Questions remain whether the FTC should be granted actual rule-making authority--a change suggested in the FTC report on FDCPA reform. "We would like to be able to make changes by rules and regulations," says the FTC's Twohig. She explains that the way the FDCPA is now written mandates that changes be made by Congress. No government agency has rule-making authority over the Act, which makes it difficult to adjust rules as the situation changes.

Also being considered is whether a new government agency should be created to oversee financial services. On March 10, Senator Dick Durbin (D-Ill.) introduced legislation to create the Financial Product Safety Commission--a single government agency in charge of ensuring that consumers are protected. A bill co-sponsor, Senator Chuck Schumer (D-NY) says: "The time is right for a financial services regulator with a consumer focus."

An independent financial services consumer protection regulatory agency would probably cover both collectors and debt buyers, according to Gary Wood, president at Madera Partners in Austin, Texas, and chair of the legislative committee for DBA. The DBA doesn't have a formal position on the proposal for a new regulatory agency, or whether the FTC should have expanded powers. "It's not clear what will come out of all this," notes Wood.

Regarding more powers for the FTC, NARCA's Markoff says: "We are not adverse to a discussion on this issue." Still, Markoff echoes the concerns of others in the industry who say the FTC and authorities should focus more on enforcement of laws that already regulate collection practices.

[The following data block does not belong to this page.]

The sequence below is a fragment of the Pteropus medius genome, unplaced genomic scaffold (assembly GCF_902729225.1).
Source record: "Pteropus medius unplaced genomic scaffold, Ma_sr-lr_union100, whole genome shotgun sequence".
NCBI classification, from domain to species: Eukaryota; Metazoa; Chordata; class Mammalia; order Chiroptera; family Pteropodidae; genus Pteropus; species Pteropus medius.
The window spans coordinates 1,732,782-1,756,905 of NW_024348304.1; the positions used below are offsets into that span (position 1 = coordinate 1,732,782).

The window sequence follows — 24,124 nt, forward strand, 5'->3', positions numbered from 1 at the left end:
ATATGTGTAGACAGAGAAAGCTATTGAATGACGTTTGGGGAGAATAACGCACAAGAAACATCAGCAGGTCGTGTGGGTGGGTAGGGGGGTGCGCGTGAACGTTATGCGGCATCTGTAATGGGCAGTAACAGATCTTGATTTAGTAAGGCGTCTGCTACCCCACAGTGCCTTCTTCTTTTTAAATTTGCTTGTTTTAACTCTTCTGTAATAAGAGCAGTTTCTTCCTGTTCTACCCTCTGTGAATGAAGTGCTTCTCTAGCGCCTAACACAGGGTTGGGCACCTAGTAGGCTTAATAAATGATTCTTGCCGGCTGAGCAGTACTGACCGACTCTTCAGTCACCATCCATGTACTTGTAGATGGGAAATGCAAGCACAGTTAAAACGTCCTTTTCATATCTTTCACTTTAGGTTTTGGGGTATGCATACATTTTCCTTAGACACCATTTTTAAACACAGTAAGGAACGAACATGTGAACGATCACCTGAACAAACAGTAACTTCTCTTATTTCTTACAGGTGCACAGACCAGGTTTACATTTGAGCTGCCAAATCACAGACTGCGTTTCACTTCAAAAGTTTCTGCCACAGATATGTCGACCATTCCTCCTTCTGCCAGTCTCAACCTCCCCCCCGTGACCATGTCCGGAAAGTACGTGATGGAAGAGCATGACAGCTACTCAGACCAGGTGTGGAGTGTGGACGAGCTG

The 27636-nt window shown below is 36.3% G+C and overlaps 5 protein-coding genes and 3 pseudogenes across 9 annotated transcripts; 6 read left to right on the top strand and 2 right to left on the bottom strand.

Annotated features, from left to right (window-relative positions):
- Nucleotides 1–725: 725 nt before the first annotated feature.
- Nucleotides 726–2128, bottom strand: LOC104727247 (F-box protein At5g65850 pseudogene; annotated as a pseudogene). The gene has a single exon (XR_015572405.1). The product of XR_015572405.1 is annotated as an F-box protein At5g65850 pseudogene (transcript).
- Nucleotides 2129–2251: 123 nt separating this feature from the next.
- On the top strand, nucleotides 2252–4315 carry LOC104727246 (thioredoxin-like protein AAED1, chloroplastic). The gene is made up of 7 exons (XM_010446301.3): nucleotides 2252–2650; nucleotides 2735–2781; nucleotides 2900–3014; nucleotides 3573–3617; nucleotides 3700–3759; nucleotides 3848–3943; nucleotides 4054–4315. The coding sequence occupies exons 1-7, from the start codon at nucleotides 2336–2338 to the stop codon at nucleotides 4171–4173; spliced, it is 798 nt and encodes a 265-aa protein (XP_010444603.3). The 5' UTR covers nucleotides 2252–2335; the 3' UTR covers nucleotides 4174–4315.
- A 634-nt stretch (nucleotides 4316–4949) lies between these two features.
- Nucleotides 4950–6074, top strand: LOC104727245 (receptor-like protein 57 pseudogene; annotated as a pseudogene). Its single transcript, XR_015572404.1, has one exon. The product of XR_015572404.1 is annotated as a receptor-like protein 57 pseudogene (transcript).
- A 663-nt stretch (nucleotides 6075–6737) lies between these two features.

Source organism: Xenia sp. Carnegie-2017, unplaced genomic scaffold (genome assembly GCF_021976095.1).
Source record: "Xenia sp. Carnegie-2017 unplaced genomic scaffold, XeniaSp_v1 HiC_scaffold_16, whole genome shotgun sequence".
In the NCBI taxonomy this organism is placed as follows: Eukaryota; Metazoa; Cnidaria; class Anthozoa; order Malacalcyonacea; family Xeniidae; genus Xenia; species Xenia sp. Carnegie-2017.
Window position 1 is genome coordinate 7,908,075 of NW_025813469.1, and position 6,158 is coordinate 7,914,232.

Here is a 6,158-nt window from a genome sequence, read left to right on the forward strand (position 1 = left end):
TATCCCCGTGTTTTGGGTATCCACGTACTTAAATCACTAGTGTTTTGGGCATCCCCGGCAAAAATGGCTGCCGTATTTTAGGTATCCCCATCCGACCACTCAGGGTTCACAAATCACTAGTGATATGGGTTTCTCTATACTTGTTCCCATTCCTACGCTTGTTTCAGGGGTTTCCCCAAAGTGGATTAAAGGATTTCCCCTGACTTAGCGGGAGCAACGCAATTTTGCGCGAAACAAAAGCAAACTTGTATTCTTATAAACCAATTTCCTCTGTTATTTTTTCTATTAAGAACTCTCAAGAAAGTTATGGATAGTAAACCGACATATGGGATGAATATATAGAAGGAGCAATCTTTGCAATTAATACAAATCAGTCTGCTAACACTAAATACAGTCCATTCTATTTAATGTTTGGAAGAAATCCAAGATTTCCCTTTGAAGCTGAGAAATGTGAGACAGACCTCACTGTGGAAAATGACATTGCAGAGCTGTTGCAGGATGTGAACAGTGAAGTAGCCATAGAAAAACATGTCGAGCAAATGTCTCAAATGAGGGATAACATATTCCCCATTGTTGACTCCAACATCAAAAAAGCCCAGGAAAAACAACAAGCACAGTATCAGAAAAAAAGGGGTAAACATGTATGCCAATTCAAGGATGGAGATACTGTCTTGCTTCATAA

The FTC has modified its law enforcement approach, says the FTC's Twohig, noting that collections generated about 100,000 complaints in 2008, making the collections industry the biggest source of FTC complaints. The agency is increasing penalties to deter lawbreakers and to encourage compliance. The agency is also taking more actions against individuals, and not just companies, engaged in illegal collection practices.

Legislation regarding the FDCPA probably will not be on the Congressional agenda this session. But both the House of Representatives Financial Services and Senate Banking committees are studying the report, according to Rozanne Andersen, executive vice president and general counsel at ACA International, Edina, Minn. "The report has just not moved to the top of their issues."

The ACA is carefully monitoring other legislation, Andersen says. There's concern among ACA members about the possible passage of the Employee Free Choice Act, which would allow workers to unionize more easily. If enacted, the bill could present a problem for collection shops that have not traditionally been unionized, Andersen notes.